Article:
“The league is as balanced as ever, even with the ups and downs,” he says. “Rutgers has been red hot and then Penn State beats them twice. For our part, we’re capable of throwing a shutout one day…and we’re also capable of giving up 27 runs like we did in a game against Penn State. We’ve seen everything, and part of it is the inconsistency that comes from not having those mid-week games – where you can get some guys at bats or an inning or two on the mound to prep for the weekend. Tuesday inter-squads are fine, but it’s not the same. It’s a grind on young players – freshmen – who are seeing good teams and good pitchers every weekend without a break, and without mid-week games to get into a rhythm where the pressure isn’t as great.
“The league is good, but the issue is we’ve played some teams three times, some teams four times, and some teams five times. I think Ohio State is a very talented – they’re a good team – but they’ve played some really talented teams five and six times. It’s just part of the challenge that come with playing baseball this year. Come selection Sunday, who knows what’s going to happen. I think we’re good enough to have five teams picked for the NCAA tournament, maybe six.”
It’s never been more uncertain for the immediate future of amateur prospects, given that Covid and the loss of high school baseball last year has made it difficult to give prep players the kind of recruiting consideration they received previously. And, will there be fewer kids playing, and fewer to pick from, post-pandemic?
“It’s made it tougher to recruit and assess talent,” he says. “You can’t see kids face to face, so now we’re recruiting more off video. They make a commitment to a school and they’ve never sat down and talked with the coach. There’s bound to be mistakes made – programs that end up not getting the kids they think they’re getting, and you want it to be a good fit, player and school, above everything else. I think that not being able to recruit with more detail is going to impact college baseball in the next couple of years. And then you throw in the new transfer rule – the transfer portal – and who knows how things will shake out?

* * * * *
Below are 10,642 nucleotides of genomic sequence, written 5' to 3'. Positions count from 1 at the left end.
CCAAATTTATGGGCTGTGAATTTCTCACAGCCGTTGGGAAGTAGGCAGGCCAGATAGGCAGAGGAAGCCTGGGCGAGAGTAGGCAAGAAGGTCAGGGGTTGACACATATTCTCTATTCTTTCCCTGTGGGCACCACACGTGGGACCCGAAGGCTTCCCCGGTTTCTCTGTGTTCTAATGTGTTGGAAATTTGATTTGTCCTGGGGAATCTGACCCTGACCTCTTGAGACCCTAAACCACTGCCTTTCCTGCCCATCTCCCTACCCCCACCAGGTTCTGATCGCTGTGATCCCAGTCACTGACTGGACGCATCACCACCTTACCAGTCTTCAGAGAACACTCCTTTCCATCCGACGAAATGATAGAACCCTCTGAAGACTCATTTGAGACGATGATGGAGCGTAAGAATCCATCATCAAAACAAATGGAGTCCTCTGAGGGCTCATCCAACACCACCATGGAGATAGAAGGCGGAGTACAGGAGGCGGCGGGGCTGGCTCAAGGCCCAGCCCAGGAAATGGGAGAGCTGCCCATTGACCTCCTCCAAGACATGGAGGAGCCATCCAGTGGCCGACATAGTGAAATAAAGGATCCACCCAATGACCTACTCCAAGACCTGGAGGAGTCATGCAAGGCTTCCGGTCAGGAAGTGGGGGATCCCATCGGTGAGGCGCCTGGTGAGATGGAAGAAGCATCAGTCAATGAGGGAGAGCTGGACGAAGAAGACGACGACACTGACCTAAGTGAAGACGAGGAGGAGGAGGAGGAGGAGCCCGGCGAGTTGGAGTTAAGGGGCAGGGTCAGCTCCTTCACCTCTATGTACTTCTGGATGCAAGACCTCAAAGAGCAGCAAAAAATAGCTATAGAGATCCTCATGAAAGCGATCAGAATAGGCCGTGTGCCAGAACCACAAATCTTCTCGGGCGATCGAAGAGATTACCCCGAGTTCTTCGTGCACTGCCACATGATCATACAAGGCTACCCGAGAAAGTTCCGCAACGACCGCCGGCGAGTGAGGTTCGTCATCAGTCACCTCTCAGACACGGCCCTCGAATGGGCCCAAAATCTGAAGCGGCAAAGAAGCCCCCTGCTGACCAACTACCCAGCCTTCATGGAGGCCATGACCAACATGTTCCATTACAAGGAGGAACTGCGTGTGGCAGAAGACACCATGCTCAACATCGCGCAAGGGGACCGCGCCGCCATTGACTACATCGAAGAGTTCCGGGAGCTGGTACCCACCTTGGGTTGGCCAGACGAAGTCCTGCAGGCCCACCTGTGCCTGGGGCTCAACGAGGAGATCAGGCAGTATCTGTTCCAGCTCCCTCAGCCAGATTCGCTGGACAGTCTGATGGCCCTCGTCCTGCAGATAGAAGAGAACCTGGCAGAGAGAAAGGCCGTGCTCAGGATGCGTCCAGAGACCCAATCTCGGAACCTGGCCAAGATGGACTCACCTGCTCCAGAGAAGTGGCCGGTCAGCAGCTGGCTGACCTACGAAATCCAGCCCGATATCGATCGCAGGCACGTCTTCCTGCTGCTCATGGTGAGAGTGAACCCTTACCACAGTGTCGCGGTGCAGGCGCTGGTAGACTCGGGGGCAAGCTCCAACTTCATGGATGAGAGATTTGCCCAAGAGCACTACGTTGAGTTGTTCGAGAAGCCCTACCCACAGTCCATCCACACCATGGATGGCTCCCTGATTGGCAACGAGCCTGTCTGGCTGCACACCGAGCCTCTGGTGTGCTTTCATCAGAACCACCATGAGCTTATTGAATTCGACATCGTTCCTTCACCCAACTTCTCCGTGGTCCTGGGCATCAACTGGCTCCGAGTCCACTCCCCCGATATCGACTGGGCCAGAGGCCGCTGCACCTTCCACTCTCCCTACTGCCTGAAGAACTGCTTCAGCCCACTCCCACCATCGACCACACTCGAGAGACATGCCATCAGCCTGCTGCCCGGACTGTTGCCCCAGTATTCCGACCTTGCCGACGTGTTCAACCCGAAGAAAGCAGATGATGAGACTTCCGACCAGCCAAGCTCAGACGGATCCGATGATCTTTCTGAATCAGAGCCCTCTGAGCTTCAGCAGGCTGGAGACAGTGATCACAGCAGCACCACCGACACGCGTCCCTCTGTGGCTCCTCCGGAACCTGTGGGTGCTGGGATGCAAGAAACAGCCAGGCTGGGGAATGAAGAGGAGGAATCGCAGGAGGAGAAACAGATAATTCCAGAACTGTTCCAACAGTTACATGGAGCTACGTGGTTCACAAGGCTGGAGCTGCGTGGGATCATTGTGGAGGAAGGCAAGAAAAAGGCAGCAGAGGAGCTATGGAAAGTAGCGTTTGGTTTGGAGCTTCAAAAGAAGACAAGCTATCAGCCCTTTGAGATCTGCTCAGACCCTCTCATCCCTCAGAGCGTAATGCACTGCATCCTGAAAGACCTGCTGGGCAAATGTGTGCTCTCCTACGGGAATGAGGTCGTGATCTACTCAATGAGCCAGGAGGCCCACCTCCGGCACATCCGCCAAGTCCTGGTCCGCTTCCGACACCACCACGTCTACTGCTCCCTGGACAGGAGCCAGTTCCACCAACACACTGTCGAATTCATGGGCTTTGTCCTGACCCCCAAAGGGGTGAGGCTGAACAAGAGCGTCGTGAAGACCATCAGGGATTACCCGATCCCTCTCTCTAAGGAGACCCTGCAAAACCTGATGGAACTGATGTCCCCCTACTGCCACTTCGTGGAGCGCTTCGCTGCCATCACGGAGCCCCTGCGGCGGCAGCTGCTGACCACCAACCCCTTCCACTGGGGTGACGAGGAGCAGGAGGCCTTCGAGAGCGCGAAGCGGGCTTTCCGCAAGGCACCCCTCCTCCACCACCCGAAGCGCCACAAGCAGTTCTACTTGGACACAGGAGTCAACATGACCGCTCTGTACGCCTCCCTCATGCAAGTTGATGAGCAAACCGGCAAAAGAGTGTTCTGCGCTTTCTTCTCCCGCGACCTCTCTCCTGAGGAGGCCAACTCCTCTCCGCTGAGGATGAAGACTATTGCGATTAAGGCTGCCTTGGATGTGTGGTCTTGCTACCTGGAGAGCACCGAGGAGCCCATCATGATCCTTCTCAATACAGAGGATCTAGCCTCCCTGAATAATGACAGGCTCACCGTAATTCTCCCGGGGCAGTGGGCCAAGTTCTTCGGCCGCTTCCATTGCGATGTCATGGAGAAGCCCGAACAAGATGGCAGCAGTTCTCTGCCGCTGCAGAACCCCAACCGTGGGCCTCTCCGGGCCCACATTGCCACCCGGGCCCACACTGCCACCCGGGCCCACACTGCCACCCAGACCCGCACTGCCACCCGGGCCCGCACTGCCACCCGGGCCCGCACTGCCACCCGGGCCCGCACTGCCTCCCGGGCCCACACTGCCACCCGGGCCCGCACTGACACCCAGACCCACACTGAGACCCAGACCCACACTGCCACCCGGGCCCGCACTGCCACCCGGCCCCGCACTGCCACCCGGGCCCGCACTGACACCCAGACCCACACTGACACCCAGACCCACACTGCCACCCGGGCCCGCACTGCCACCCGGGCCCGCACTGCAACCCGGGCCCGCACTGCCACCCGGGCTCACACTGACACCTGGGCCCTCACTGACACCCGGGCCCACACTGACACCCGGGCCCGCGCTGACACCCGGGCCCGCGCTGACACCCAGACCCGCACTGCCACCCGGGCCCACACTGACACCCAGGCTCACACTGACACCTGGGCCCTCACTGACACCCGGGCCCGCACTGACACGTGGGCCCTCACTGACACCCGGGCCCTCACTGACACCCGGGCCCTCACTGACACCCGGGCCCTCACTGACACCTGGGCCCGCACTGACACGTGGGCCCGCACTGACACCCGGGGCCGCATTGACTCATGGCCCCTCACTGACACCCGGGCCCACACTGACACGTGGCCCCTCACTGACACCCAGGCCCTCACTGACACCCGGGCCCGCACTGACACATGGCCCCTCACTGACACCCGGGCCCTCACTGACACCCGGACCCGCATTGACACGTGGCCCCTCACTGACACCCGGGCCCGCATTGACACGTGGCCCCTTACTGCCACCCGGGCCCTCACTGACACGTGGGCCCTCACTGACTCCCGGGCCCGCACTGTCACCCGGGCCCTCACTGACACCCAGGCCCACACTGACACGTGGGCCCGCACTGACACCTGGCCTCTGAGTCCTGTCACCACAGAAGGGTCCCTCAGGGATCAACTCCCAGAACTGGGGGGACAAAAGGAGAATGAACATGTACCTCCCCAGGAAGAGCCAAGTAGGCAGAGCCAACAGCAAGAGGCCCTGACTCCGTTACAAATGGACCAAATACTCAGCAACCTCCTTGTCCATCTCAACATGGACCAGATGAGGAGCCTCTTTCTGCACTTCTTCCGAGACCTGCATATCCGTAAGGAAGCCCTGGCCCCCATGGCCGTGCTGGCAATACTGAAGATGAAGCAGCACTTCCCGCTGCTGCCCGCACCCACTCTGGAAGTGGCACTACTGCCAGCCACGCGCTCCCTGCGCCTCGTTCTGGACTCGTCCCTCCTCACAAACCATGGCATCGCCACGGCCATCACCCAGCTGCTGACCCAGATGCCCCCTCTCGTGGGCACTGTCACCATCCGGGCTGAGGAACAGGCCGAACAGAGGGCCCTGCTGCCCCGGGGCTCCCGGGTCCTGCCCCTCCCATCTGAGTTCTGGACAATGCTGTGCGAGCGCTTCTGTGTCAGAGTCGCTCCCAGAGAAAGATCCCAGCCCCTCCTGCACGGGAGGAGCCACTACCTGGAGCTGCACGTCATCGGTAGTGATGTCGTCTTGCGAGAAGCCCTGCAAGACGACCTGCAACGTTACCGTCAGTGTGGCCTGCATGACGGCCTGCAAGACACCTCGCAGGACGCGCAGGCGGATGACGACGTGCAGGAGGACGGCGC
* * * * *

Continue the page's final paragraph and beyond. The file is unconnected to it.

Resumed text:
“As far as fewer kids playing, I don’t like it, but I still think there’s a lot of kids out there. The talent pool might be smaller, but at the same time if you go in the right places you’re going to see tournaments that are filled with lots of teams and talent. If there is a dip in the next couple of years I think it will right itself fairly quickly. We’ll see soon enough.”
In the meantime, he’d like to have Greg Beals’ problems, even after winning this weekend’s series with the Buckeyes with Saturday’s shutout. Ohio State sits 18-16 now, in sixth place and five games behind Iowa, in fifth place, hoping that there is a sixth team chosen from the Big Ten for the NCAA tournament.
Boss and Michigan State are 15-22, and with no illusions of such grandeur for now. In a crazy year, with crazy rules, and limited opportunity as a result of Covid, Boss might look back at the John Kobs era for perspective. Kobs averaged 14.7 wins a season and did it in the midst of a depression, a World War, and the Korean War (1925-1963).
If all his players get healthy, Boss will be at least a few pitchers and two wars ahead. And let’s hope, for the sake of baseball everywhere…one pandemic behind us.